Maine Public Broadcasting - There’s an old French saying, Lose your language, lose your faith. But in one part of Maine, both are being revived with the help of hundreds of French-speaking African immigrants who are connecting with local Franco American residents in ways neither ever expected. That’s changing the dialog in a community where the “language of love” was often suppressed.
Cecile Thornton of Lewiston is what’s known as a Francophone. She grew up speaking French at home and in parochial school. Classes were taught half the day in French and the other half in English. That wasn’t unusual in towns in Maine and around New England where French-Canadian immigrants came to work in factories beginning in the late 1800s. But their language and culture were not readily embraced. And even in the late 1960s Thornton says she still didn’t feel accepted.
“In my high school years I have to say that I was a little embarrassed and possibly, you could say, ashamed of being a Francophone,” Thornton says. “A lot of ‘dumb Frenchmen’ jokes were going around back then. So I worked really hard actually to lose my Franco accent.”
By the time she was 20 and married Thornton says she had dropped French almost entirely. She raised her kids. Moved away. Came back. And about a year ago she found she deeply missed her identity as a Francophone. So she started going to the Franco Center in Lewiston and joined a club that meets twice a week to converse exclusively in French.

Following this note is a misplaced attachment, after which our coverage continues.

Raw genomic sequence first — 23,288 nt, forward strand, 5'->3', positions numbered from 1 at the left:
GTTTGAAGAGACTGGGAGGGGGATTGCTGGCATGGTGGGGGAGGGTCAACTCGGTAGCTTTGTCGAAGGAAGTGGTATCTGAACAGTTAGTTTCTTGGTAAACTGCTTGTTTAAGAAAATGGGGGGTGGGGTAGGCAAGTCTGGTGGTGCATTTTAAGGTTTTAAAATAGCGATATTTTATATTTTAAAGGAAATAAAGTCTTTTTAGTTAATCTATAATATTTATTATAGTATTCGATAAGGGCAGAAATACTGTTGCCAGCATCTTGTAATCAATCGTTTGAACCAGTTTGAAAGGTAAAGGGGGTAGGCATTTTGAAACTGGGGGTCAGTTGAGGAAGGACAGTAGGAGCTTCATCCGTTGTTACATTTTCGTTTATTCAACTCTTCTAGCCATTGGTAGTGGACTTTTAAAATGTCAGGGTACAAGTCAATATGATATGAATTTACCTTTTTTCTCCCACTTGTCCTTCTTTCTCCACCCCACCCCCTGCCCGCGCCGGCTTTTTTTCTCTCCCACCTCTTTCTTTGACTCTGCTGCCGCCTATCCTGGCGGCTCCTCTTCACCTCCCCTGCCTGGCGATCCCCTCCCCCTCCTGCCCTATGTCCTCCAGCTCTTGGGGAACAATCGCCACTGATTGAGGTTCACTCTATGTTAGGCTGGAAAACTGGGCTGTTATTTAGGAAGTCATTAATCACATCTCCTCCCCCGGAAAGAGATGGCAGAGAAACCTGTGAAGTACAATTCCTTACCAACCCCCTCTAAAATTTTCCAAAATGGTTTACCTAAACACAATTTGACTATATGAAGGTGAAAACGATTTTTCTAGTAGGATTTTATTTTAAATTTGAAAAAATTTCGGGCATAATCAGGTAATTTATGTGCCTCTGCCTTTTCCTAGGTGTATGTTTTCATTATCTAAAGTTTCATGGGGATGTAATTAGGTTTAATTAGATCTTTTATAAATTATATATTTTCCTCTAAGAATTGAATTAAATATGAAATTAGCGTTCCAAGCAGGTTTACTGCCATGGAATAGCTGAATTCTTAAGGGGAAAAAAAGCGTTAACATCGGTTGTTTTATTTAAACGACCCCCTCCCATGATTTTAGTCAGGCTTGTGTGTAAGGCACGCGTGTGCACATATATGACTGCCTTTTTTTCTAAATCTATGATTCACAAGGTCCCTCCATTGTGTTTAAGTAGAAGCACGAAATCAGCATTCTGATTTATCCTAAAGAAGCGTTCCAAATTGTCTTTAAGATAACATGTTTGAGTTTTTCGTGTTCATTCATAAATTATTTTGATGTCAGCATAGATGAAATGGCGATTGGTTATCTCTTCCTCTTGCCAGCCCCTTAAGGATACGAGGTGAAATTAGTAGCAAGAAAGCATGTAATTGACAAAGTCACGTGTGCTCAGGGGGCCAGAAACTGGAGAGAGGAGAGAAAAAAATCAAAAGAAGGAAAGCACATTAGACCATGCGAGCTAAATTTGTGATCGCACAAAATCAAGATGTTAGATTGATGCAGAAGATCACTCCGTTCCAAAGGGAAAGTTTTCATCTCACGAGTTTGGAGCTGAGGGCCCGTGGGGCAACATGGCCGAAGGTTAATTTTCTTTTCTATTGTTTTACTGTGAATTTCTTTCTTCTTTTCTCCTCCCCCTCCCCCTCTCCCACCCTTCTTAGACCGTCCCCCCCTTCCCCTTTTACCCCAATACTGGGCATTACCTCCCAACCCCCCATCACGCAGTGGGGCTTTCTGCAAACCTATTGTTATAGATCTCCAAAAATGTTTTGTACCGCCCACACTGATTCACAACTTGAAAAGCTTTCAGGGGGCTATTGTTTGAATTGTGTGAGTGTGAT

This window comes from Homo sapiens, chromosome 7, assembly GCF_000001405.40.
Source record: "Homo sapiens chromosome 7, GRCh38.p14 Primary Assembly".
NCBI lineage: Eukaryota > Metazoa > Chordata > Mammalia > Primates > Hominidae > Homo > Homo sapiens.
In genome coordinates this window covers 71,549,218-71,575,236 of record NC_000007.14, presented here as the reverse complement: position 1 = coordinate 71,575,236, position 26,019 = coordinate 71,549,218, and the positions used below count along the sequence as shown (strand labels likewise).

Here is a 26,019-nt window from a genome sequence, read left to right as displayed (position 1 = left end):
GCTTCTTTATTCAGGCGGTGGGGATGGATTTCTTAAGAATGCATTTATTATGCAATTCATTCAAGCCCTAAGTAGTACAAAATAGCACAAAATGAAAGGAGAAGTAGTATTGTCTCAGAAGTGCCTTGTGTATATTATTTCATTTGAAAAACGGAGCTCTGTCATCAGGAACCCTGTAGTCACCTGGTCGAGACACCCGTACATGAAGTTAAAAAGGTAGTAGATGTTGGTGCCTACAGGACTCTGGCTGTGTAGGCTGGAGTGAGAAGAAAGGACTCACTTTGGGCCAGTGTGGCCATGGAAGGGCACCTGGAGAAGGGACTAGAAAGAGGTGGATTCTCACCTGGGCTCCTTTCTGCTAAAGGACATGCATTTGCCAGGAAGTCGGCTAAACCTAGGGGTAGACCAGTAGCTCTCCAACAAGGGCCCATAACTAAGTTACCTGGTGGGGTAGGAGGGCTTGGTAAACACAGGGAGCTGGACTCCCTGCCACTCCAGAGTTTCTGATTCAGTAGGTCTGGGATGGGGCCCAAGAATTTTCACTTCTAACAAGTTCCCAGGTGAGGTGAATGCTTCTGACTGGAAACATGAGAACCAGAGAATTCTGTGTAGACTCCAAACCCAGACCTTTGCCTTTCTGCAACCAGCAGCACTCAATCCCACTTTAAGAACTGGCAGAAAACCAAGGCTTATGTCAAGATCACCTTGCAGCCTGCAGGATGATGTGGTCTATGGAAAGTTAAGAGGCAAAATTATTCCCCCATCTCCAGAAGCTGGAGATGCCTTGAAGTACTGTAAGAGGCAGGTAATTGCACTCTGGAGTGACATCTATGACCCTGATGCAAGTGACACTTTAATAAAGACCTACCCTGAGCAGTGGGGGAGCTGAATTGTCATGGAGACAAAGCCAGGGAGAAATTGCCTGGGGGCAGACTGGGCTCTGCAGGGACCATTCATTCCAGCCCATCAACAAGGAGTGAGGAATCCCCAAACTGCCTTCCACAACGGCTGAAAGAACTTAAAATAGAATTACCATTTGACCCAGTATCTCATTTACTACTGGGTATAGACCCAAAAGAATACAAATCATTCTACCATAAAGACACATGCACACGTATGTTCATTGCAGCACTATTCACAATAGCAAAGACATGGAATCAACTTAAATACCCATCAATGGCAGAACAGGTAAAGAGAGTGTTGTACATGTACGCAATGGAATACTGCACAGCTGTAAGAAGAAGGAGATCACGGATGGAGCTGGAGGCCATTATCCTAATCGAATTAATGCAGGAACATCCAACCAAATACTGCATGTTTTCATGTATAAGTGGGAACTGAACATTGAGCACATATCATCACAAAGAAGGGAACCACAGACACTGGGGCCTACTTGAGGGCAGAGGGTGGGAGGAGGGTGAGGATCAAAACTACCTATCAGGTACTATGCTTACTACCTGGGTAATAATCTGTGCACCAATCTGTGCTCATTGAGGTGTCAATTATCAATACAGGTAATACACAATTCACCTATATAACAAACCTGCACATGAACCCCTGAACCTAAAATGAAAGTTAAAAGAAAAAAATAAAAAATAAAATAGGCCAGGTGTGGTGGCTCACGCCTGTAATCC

What Thornton wasn’t expecting is that half the members of the French club come from Francophone countries in Africa. Over the last decade several hundred refugees and asylum seekers from Burundi, the Democratic Republic of Congo and Rwanda have settled in Lewiston and Auburn. Thornton says speaking with them has improved her French dramatically. And she’s become close with the new Mainers, so close that a few months ago she traveled to Rwanda to attend a wedding. She says the personal connections wouldn’t have been possible if she didn’t speak the same language.
“It’s meant a lot,” she says. “We’re like family. And for me family is important because my family is away. My two daughters live on the West Coast so it’s nice to have a family.”
“We definitely do talk about the politics. The Americans try to comfort us and tell us, hopefully, it’s going to be okay. And I choose to believe that it is going to be,” says Bright Lukusa, she was born in the Democratic Republic of Congo 19 years ago. French Club meeting. Credit Susan Sharon/Maine Public
Until she arrived in Lewiston with her mother and brother late last year, Lukusa had lived most of her life in South Africa. It’s been a struggle to keep up with her French which she learned as a child, but she says it’s important.
“I’m a strong advocate of being proud of where you come from and never being afraid of who you really are,” she says.
As asylum seekers and new Mainers, Lukusa says she and her older brother and mother are determined to make a new life here. In addition to French club, they take classes, attend Catholic church, volunteer at the immigrant resource center and socialize once a month at “La Rencontre.” or “the gathering.” It’s a luncheon at the Franco Center that typically draws about 200 people interested in speaking French as they break bread together.